In the last two years, Automattic has made significant improvements to WordPress.com and Jetpack. From managing plugins, themes, and other updates to New Dash and a revamped post editor. The individual changes represent iteration but when seen as a whole, show off an entirely new WordPress.com.
Automattic has announced that the improvements its made in the last two years are part of an internal project named Calypso. The company also released a WordPress.com desktop application for the Mac and open sourced the code on GitHub.
My Experience with Calypso
Over the weekend, I tested the application on my Macbook Pro. I initially thought it was inconsistent as there were many instances where a button opened a browser and took me outside the app. However, Calypso has gone through a number of updates and most of the inconsistencies have disappeared.
Most of what you’re able to accomplish in the WordPress backend you can do in the app including, editing posts, creating drafts, and moderating comments.
Although there is the occasional Beep….Beep….Boop, the application is fast. Some of the pages within the app feel like they load faster than their browser counterparts. Some things still require action from within a browser such as applying updates. This doesn’t make sense considering the Jetpack Manage module is enabled.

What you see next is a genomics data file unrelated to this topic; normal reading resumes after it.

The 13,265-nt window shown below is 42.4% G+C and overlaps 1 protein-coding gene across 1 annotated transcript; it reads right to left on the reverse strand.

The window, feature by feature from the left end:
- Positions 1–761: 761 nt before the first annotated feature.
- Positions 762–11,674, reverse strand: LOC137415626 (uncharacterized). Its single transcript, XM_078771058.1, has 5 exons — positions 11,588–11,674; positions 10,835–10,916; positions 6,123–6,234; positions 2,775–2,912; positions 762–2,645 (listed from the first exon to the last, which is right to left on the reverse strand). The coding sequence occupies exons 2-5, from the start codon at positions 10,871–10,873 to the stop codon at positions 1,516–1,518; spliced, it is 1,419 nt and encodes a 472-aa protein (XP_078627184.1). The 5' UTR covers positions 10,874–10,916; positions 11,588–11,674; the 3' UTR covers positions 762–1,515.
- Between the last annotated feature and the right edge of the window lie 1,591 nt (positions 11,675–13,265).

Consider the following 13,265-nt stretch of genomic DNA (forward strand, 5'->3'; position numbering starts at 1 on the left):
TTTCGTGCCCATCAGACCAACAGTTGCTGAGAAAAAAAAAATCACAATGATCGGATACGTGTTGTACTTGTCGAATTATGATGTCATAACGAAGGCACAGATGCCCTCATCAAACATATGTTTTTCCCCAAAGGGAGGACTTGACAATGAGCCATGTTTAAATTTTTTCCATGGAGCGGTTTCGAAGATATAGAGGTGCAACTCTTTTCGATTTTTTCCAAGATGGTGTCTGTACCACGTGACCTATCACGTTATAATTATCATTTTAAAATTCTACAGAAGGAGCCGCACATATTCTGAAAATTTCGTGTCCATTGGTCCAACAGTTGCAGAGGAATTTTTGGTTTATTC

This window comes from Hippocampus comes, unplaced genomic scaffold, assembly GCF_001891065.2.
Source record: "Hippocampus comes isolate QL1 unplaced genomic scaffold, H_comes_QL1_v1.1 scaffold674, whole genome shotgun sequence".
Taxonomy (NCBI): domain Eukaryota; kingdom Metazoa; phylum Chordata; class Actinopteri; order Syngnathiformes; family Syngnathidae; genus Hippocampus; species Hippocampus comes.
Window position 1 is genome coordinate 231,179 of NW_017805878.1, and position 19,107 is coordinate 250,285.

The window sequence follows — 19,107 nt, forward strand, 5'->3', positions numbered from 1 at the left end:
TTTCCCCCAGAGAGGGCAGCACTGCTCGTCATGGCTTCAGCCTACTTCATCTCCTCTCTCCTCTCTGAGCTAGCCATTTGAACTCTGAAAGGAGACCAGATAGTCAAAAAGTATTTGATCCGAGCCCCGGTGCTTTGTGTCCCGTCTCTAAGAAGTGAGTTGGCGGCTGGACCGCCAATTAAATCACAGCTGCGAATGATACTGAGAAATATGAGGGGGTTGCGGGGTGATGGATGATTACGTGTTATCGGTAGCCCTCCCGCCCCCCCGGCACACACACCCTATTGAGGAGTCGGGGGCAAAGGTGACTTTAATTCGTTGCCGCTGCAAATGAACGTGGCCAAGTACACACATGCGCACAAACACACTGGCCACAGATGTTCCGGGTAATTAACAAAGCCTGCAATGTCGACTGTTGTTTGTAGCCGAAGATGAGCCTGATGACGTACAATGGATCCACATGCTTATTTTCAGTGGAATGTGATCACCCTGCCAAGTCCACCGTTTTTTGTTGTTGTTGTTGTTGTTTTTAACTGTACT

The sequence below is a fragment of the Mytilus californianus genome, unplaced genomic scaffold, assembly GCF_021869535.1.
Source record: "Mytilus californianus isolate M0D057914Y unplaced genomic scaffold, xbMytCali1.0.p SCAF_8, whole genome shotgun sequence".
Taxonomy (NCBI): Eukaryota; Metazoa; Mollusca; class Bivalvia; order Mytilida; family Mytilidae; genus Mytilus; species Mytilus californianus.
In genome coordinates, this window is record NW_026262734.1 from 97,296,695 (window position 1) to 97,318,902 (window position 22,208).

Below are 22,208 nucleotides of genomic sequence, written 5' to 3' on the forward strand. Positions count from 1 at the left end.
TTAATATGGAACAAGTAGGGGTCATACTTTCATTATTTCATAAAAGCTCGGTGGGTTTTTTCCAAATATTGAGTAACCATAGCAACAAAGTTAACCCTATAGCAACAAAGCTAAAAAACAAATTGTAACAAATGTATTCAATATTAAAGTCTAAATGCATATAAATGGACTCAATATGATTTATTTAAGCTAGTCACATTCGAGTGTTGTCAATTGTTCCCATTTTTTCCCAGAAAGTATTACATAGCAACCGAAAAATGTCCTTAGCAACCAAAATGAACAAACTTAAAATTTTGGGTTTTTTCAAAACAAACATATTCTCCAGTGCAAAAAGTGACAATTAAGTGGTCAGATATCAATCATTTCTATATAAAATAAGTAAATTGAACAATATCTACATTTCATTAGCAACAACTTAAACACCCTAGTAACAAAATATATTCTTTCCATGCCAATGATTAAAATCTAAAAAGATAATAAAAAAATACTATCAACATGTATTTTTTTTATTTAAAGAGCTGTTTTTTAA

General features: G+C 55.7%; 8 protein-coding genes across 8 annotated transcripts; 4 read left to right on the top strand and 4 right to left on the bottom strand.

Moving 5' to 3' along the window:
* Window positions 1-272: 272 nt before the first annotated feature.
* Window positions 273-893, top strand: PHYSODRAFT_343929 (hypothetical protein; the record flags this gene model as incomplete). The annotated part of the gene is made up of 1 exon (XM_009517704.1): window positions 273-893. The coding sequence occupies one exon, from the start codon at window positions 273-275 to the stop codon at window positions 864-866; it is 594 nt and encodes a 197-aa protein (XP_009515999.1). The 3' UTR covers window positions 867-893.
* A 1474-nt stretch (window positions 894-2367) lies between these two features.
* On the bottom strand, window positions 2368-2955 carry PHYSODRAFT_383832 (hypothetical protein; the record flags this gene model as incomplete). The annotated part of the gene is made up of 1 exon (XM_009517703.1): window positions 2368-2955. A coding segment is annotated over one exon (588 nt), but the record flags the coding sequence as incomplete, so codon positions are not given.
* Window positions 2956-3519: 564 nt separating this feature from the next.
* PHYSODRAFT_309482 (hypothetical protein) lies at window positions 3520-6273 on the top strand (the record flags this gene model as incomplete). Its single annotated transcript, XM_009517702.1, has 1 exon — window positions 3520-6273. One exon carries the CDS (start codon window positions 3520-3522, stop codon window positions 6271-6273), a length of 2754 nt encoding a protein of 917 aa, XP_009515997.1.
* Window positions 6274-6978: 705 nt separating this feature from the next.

When managing themes, I noticed at least two of the them don’t include the white bottom bar making the titles difficult to read. Also, the details link loads a browser window to the backend of the site I’m managing. It feels like an interruption instead of a seamless experience. There should be no reason to load a browser window except for previewing a post.
If you’re familiar with or use the WordPress.com post editor, the editor in Calypso is pretty much the same.
For years I’ve written posts with meta boxes on the right and getting used to them on the left will take a while. The editor has most of the features available in WordPress. For example, oEmbed support which many other third-party WordPress apps don’t have.
When the application is in full-screen mode, it looks great and blocks out distractions. In the most recent update however, the Preview button acts like a Save button and doesn’t show a preview of the post. This is likely a bug and will be fixed in a later version.
Overall, it’s convenient to have access to most of WordPress’ features without interacting with a browser. For those who use a Mac, I can easily see Calypso being the preferred way to interact and manage WordPress sites.
As Matt Mullenweg mentions in his post, there’s still a lot of work left to do, “This is a beginning, not an ending. (1.0 is the loneliest.) Better things are yet to come, as all of you dig in.” Calypso is available for free but you’ll need a WordPress.com account which is also free.
If you own a Mac and test drive Calypso, please share your experience with us in the comments.